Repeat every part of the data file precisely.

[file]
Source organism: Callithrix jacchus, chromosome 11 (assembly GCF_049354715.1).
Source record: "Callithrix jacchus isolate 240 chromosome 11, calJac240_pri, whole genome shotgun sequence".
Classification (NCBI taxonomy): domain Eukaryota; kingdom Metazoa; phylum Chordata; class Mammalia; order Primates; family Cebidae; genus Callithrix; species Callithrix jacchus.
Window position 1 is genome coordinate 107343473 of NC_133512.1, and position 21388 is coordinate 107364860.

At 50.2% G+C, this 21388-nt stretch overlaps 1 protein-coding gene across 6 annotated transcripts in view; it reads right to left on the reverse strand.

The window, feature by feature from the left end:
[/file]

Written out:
Source organism: Callithrix jacchus, chromosome 11 (assembly GCF_049354715.1).
Source record: "Callithrix jacchus isolate 240 chromosome 11, calJac240_pri, whole genome shotgun sequence".
Classification (NCBI taxonomy): domain Eukaryota; kingdom Metazoa; phylum Chordata; class Mammalia; order Primates; family Cebidae; genus Callithrix; species Callithrix jacchus.
Window position 1 is genome coordinate 107343473 of NC_133512.1, and position 21388 is coordinate 107364860.

At 50.2% G+C, this 21388-nt stretch overlaps 1 protein-coding gene across 6 annotated transcripts in view; it reads right to left on the reverse strand.

The window, feature by feature from the left end: